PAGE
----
Sitting near the entrance to Seymour High School’s Bulleit Stadium, Sharon Townsend was oblivious to what was about to happen.
Over the loudspeaker during a high school track and field meet, everyone was asked to look at the center of the stadium for a special guest.
That’s when Sgt. E5 Lauren Townsend walked through the doors, wearing her military uniform and carrying a bouquet of yellow roses.
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When Sharon saw her daughter, she put her hands over her mouth in disbelief and gave Lauren a big hug. Then a few tears were shed.
Sharon said she had seen the videos on Facebook and television of soldiers surprising family members. She never knew something like that would happen to her.
“They said, ‘We have a special visitor,’ so I backed up thinking, ‘Oh, there’s somebody coming out here.’ I didn’t even think it was for me,” Sharon said.
She said she knew Lauren would be coming home from Kuwait sometime soon, but she didn’t know it was going to be Tuesday.
“It surprised me, but then it didn’t surprise me because that’s Lauren,” Sharon said. “She is full of surprises. That’s just her thing to do. She loves to surprise me.”
When Lauren was home in September 2016, she told her family she probably would be here again sometime in April.
Just recently, she told her mother she would be on the last flight home, which would put her back in Seymour at the end of this month.
She even posted pictures she had of herself in Kuwait on Facebook in recent days so her mother would think she’s still there. Sharon had commented on those asking when she would be home. Lauren’s reply was, “Soon.”
“I decided I wanted to do something for her and just completely be surprised,” Lauren said.
Seeing her mother’s reaction Tuesday night is a moment Lauren won’t forget.
“I was just so excited because I knew she had no idea that I was home, so it was an exciting feeling that I could do something to surprise her,” Lauren said.
After graduating from Seymour High School in 2006, Lauren went to Purdue University for a year, but she said it didn’t really work out the way she wanted.
She said she had thought about the military over the years, so that’s the route she chose.
In 2007, she joined the U.S. Army and decided to focus on communications, mainly working with radios, antennas and computers.
“At the time I joined, that’s what they were offering the biggest bonus for,” she said of communications.
She did four years of active duty, including being deployed to Afghanistan from 2010 to 2011. That’s one of the last deployments that was a year long, as the Army switched to nine-month stints, she said.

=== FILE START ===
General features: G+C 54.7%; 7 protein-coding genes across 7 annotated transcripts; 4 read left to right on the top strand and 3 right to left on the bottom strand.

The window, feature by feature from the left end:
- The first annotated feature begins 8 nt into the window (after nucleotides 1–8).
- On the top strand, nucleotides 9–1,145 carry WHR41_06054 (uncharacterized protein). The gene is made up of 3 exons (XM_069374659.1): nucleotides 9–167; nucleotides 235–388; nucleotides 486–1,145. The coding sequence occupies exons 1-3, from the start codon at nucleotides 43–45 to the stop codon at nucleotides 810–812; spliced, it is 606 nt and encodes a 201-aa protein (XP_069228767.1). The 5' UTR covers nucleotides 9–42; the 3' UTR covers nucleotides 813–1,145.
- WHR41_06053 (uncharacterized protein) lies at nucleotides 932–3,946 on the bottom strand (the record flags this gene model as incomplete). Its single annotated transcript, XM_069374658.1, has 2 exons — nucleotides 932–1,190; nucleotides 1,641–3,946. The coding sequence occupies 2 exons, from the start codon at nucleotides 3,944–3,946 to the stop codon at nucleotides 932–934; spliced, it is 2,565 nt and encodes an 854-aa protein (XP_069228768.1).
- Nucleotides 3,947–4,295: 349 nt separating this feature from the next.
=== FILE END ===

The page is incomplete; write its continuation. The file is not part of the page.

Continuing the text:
At the end of active duty, Lauren moved back in with her mother in Seymour and joined the Indiana Army National Guard. She had to spend one weekend a month and two weeks out of the year with the National Guard. She did that at the Franklin armory for a while before being promoted to Lawrence.
Lauren’s second deployment started in October 2015. After nine months, she chose to stay in Kuwait with a unit that replaced her original unit.
While Lauren was serving, she and her mother could communicate using an app called WhatsApp, which can be used to talk, text or videochat.
Sharon said one tricky part with that was when the time changed here, there was an eight-hour time difference in Kuwait.
“She would either be getting ready for bed or I would just be getting up,” Sharon said. “The time difference was the biggest problem, but we worked it out.”
During Lauren’s deployments, Sharon said she had mixed emotions.
“When she went this last time, I said, ‘I’m really proud of you,’ but as a mom, I don’t want her to be overseas, especially with all of the turmoil,” Sharon said.
Before Lauren left for Kuwait, Sharon said she was at Starbucks in Columbus and saw a soldier and thanked him for his service. She told him her daughter was going to Camp Buehring in Kuwait.
“He said, ‘Oh, she’ll be fine. That place is great. It’s like a spa compared to a lot of other places,’” Sharon said. “I knew she was going to be safe, but your kid is out of the states, so you still worry. I worried about her, but the world has gotten so small with the internet now that it’s a lot different than when they deployed in the ‘50s and ‘60s and ‘80s even, so it has always felt like she was still here.”
Lauren has lived in Long Beach, California, for a couple of years, and she starts a new job in information technology Monday.
She also plans on continuing to serve with the California Army National Guard.
“I’ve already been in (the military) 10 years. I might as well do another 10, and then at least get a partial retirement,” she said.
Lauren said the military has had a very big impact on her life, and she’s a big supporter of it.
Any time she is in uniform and someone thanks her for her service and expresses interest in joining the military, she encourages them.
“I’m all for anyone that wants to join the military because of us being a volunteer force now,” she said. “Of course, I always try and advocate for the Army, but if you’re volunteering to join the military, I appreciate anyone that gives up their time to join any branch.”
Sharon said she admires her daughter for her service.
“She’s a really special girl,” Sharon said. “She has a heart of gold. She would give you her right arm if she could.”